It doesn't seem like many plugins are returning values, somewhat limiting their use as NONINTERACTIVE commands.

When a Script-fu script calls another Script-fu procedure, you should not specify a 'run-mode'. So the short answer is to remove the "RUN-NONINTERACTIVE" from the following line of your code.

(mm1-vintage-look RUN-NONINTERACTIVE image drawable 17 20 59 TRUE)

Going a little deeper, creating a Script-fu script typically entails two parts: 1) providing the Scheme definition for the function, and 2) registering the function with GIMP's Procedural DataBase.

PDB registration makes the script available to plug-ins and allows for the function to be added to GIMP's menus -- but PDB registration is not actually needed in order to make the function available within Script-fu (the function becomes available within Script-fu when it is defined).

Even though a function such as 'mm1-vintage-look' is registered with the PDB, within Script-fu the function appears as just a normal Scheme definition. When the function is invoked within Script-fu, the PDB interface is ignored and there is no need to specify a run-mode. (When plug-ins invoke the function, they do so through the PDB and the plug-in specifies a run-mode to the Script-fu interpreter.)

The reason that no error was generated when you ran your batch is owing to happenstance in the values used for 'image' and 'drawable' identification. When you first open GIMP both image and drawable IDs get uniquely defined starting at "1" and increasing. In addition, the constant RUN-NONINTERACTIVE is pre-defined as "1" (RUN-INTERACTIVE is "0").

Therefore, when you invoke 'mm1-vintage-look'
with the arguments:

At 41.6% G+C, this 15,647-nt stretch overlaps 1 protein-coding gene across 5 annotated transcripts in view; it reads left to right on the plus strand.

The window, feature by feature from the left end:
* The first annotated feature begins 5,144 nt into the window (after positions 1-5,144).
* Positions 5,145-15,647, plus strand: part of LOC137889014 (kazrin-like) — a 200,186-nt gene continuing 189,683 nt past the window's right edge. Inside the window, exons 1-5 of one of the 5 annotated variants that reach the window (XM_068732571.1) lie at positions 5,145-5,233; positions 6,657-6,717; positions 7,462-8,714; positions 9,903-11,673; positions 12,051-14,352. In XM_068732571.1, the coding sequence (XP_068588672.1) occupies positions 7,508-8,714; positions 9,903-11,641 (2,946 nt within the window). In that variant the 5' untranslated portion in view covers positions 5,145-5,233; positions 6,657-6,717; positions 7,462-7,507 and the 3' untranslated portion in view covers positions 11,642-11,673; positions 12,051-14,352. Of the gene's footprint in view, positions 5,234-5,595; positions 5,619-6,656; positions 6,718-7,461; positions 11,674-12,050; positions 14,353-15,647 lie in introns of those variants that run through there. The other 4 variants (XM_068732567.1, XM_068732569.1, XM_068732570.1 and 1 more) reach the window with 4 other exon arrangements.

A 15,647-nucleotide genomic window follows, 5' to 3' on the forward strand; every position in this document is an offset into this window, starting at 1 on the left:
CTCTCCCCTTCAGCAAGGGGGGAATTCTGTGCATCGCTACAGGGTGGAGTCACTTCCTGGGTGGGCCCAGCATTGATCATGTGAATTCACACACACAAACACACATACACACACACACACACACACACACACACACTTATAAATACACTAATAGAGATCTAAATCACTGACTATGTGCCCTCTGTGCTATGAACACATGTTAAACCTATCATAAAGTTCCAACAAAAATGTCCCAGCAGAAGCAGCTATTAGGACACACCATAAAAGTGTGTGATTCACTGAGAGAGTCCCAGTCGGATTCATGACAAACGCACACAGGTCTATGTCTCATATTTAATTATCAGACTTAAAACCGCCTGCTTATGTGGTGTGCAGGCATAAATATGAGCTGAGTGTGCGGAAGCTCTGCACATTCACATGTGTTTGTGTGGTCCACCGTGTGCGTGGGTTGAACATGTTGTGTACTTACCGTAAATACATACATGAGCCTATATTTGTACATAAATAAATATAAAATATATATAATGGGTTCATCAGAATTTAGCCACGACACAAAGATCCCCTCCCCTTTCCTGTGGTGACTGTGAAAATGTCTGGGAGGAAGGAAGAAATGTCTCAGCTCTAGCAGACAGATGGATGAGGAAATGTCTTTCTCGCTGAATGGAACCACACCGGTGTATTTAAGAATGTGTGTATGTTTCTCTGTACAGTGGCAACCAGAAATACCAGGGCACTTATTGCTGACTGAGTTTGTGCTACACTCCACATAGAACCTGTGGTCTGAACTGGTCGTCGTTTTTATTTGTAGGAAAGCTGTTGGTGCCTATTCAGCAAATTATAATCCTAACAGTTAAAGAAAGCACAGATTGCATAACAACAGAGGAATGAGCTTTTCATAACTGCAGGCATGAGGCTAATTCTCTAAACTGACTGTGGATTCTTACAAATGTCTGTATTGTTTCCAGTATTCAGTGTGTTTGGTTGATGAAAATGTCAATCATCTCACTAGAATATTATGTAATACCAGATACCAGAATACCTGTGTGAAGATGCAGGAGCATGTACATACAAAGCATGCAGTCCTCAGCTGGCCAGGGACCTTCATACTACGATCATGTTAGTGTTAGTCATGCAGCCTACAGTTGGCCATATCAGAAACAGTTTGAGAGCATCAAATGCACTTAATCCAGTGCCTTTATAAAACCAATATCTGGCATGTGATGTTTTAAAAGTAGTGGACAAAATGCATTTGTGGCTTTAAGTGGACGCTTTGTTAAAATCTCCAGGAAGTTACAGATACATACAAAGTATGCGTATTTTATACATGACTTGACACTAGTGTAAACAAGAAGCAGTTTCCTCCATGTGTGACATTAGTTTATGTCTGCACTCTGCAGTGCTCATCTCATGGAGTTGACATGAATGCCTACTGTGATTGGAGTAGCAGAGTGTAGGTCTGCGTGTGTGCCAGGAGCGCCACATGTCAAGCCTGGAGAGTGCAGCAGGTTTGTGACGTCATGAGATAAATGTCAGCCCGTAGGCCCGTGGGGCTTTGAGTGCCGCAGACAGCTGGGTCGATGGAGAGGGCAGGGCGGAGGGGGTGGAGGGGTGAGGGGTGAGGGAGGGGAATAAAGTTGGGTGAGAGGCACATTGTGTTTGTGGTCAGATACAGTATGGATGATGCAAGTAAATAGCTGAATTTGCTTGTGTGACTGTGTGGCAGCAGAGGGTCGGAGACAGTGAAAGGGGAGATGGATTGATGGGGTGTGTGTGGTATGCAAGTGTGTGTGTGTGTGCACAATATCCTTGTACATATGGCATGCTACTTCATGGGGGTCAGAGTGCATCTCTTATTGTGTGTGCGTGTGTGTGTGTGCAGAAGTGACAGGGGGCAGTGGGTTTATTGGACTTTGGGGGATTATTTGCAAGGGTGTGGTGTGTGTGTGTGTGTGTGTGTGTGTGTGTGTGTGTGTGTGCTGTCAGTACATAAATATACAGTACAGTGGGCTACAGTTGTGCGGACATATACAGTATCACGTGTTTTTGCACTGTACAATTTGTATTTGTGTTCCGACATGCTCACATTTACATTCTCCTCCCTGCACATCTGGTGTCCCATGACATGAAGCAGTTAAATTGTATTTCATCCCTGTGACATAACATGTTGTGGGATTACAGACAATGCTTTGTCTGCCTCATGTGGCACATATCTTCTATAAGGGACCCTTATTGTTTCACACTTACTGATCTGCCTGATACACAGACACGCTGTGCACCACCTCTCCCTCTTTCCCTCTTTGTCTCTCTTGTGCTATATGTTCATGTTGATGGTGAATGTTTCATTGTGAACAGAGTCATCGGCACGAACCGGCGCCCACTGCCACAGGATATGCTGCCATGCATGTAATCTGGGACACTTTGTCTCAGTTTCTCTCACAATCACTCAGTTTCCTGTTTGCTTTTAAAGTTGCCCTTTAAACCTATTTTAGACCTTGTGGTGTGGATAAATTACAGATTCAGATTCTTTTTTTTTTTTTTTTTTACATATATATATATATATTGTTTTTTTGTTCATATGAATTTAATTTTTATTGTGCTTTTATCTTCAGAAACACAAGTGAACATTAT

RUN-NONINTERACTIVE image drawable 17 20 59 TRUE

the arguments passed to the function are:

1 1 2 17 20 59 TRUE

of which the first two arguments ("1 1") are treated as the image and drawable respectively. While the first (only) layer in your newly-opened image has an ID of "2", there is indeed a "drawable" that has an ID of "1" -- i.e., the image's selection.

The net effect is that your batch process is running the Vintage filter on the selection (with CMY values of [2 17 20]), but the layer itself is unchanged.

You can pass run-mode to another script by calling (gimp-proc-db-call...) instead of the script itself.

I can't find any way to determine the run-mode in a Scheme script? So how can you avoid calls that require interaction such as gimp-display-new() ?

Its different in Python plugins: run_mode is an optional keyword parameter that you can pass and refer to. It is still hidden from view most of the time, but its there if you need it. Also, a call to another plugin DOES go through the PDB, and since you can't import another plugin, you can't call it directly.

The way run-mode and inter plugin calls are implemented IS very confusing and not consistent among C, Scheme, and Python plugins.

(I had a longer post but the spam filter prevented it.)

> I can't find any way to determine the run-mode in a Scheme script?

By the time your Script-fu code starts executing, all interaction has already completed (if the script was run interactively, the dialog appeared, the user changed the settings, the dialog was closed, and your script called with the chosen values). As far as your script is concerned, it is running non-interactively.

> So how can you avoid calls that require interaction such as gimp-display-new() ?